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Never a Gas Station When You Need One

Thursday, October 24, 2013

Pittsburgh -- We’ve all experienced that moment of panic as drivers: You suddenly notice the warning light on your fuel gauge, but you don’t know when it came on or how close you are to the nearest gas station.

Now imagine you drive a natural gas-powered vehicle. The Pittsburgh region, for example, has only five natural gas fueling stations. That scarcity is a barrier to more people adopting cleaner, more fuel-efficient natural gas vehicles that could also reduce dependence on foreign oil.

Three professors at Robert Morris University have developed a mathematical model that determines the optimal locations for natural gas fueling stations in Pittsburgh, based on existing traffic flow and traffic density. Their paper, authored by Tony Kerzmann, assistant professor of mechanical engineering; Gavin Buxton, associate professor of physics; and Jonathan Preisser, assistant professor of mathematics, indicates optimal locations for up to 128 fueling stations in the city of Pittsburgh. The paper is being published in the journal Sustainable Energy Technology and Assessments.

“A transportation sector dominated by natural gas vehicles would provide a huge step toward energy independence, but this is not the only advantage of natural gas vehicles,” the authors write. “Natural gas vehicles significantly lower carbon monoxide, nitrogen oxide, non-methane hydrocarbon, particulate matter, and greenhouse gas emissions.”

The authors say their model could be extended to include other variables, including socioeconomic status — which is likely related to the concentration of natural gas vehicles, which are new and costlier than gasoline-powered models — and the locations of existing gas stations.

“Say you are BP and you wanted to change some of your gas stations to natural gas. This could tell you where that would make the most sense,” says Buxton.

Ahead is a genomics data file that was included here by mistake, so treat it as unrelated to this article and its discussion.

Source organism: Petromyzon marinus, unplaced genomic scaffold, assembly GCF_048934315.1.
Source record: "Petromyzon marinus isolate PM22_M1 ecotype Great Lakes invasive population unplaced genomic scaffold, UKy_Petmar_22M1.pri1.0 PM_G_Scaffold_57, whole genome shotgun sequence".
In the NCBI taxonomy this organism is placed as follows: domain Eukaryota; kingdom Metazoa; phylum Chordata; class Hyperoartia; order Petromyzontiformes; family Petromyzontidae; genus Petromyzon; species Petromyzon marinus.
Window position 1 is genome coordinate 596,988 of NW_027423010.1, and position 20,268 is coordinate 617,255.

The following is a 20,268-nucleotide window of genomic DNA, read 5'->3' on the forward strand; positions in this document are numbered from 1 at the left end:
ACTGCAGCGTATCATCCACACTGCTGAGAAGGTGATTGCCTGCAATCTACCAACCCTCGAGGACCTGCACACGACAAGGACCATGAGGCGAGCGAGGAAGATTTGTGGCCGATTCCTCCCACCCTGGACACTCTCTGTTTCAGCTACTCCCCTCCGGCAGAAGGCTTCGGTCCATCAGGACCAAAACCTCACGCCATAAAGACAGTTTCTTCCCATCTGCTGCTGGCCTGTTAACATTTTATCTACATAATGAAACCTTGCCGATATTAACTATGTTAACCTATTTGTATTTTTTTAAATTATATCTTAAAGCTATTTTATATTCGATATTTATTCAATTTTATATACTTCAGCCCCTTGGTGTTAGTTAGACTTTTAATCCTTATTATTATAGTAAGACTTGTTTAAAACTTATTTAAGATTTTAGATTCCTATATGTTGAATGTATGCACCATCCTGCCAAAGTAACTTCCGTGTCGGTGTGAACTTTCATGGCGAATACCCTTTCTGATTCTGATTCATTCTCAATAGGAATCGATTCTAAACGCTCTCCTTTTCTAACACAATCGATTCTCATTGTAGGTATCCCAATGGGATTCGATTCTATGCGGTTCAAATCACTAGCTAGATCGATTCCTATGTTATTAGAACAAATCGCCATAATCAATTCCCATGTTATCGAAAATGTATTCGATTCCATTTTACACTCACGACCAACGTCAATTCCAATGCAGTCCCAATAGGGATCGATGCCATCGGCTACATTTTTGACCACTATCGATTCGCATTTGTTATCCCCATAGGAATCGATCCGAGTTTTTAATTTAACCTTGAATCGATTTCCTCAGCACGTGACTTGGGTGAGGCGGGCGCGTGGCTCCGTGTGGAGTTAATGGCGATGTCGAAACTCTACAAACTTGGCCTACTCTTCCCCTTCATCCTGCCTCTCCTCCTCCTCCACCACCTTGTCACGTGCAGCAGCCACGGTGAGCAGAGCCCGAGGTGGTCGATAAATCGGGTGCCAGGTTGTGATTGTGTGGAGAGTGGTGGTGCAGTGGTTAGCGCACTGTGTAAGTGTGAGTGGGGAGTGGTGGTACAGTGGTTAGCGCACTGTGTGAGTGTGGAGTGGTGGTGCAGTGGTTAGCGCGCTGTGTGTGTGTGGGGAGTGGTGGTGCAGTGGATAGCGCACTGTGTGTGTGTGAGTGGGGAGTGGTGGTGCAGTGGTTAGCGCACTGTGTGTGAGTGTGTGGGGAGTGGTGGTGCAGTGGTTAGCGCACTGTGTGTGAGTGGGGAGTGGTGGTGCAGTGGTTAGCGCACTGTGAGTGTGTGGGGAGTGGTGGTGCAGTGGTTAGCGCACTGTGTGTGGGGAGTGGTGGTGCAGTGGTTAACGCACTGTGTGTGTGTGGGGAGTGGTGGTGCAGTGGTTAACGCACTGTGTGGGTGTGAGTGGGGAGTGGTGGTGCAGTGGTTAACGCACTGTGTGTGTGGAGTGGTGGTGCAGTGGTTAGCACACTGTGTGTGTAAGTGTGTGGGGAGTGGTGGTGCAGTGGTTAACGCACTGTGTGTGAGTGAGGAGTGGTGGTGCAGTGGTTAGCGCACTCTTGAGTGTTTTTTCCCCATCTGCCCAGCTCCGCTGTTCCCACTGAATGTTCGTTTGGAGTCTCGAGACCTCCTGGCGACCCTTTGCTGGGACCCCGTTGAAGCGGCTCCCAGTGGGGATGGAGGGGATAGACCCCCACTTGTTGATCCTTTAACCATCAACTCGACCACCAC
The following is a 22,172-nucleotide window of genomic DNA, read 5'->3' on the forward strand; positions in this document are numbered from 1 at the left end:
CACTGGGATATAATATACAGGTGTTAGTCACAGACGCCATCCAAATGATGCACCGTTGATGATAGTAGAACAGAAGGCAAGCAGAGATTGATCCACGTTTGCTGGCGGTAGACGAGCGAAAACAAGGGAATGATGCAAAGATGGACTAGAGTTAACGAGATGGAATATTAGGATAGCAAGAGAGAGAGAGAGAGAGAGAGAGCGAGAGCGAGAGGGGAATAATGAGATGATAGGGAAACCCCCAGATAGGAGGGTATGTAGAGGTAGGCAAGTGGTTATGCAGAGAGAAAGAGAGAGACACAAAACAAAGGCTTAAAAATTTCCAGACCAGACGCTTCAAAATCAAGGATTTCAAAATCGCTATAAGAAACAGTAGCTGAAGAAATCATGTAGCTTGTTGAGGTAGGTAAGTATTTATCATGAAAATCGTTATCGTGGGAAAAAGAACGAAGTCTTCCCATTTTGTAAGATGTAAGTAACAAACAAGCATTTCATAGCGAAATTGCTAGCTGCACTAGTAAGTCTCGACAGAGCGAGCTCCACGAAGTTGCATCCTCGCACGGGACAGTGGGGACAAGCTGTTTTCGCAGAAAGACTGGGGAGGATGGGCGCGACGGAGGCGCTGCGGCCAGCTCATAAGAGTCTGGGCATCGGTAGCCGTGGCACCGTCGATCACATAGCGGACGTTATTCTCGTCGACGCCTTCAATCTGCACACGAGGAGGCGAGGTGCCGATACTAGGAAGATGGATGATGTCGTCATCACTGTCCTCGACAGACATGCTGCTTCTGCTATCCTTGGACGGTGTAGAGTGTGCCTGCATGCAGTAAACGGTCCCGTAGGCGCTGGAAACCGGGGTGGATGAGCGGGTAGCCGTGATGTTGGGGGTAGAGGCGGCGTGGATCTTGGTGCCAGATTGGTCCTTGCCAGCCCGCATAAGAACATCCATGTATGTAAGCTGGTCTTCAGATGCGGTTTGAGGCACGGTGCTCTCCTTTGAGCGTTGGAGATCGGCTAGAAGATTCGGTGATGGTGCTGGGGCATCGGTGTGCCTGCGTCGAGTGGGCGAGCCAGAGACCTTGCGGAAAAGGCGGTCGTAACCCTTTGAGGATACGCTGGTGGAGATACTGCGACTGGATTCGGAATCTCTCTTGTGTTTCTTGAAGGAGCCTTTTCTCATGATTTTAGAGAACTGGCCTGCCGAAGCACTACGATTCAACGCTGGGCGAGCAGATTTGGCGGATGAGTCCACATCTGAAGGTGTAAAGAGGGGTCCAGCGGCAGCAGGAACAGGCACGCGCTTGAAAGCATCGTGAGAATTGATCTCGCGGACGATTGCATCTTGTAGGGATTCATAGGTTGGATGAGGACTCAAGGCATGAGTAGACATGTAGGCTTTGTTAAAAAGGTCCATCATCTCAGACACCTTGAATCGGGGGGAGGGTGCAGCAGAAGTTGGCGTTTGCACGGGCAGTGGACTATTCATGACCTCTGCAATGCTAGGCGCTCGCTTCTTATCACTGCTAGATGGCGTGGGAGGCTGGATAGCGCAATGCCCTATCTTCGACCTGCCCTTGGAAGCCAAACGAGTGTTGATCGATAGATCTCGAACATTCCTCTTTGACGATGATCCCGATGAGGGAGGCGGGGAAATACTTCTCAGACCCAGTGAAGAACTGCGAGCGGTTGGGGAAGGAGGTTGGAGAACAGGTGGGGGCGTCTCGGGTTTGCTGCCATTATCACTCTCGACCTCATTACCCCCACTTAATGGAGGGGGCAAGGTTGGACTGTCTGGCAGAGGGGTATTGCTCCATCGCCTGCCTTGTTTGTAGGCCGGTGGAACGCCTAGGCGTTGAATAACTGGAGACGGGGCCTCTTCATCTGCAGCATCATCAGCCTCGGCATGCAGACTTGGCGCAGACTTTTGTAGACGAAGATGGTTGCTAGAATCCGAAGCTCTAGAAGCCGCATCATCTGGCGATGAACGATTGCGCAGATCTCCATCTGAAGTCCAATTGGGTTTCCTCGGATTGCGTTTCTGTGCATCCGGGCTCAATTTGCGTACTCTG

According to a recent presentation by Robert Beatty, president of “O” Ring CNG Fuel Systems – as reported by the Pittsburgh Business Times – 15 million natural gas vehicles operate worldwide, but only 112,000, including buses and trucks, operate in the United States.

Yet as the RMU professors note in their paper, while the U.S. imports 45 percent of its total petroleum consumption, the nation produces nearly 90 percent of the natural gas it consumes.

“A transportation sector dominated by natural gas vehicles would provide a huge step toward energy independence, but this is not the only advantage of natural gas vehicles. Natural gas vehicles significantly lower carbon monoxide, nitrogen oxide, non-methane hydrocarbon, particulate matter, and greenhouse gas emissions,” the authors write.

Ultimately, a robust network of natural gas fueling stations could ease the transition to even cleaner hydrogen-burning fuels. “The future potential use of hydrogen as a transportation fuel, which could make use of existing natural gas infrastructure, would further reduce greenhouse gas emissions to zero during vehicle operation,” the authors write.

ABOUT ROBERT MORRIS UNIVERSITY
Robert Morris University, founded in 1921, is a private, four-year institution with an enrollment of approximately 5,000 undergraduate and graduate students. The university offers 60 undergraduate and 20 graduate programs. An estimated 22,000 alumni live and work in western Pennsylvania.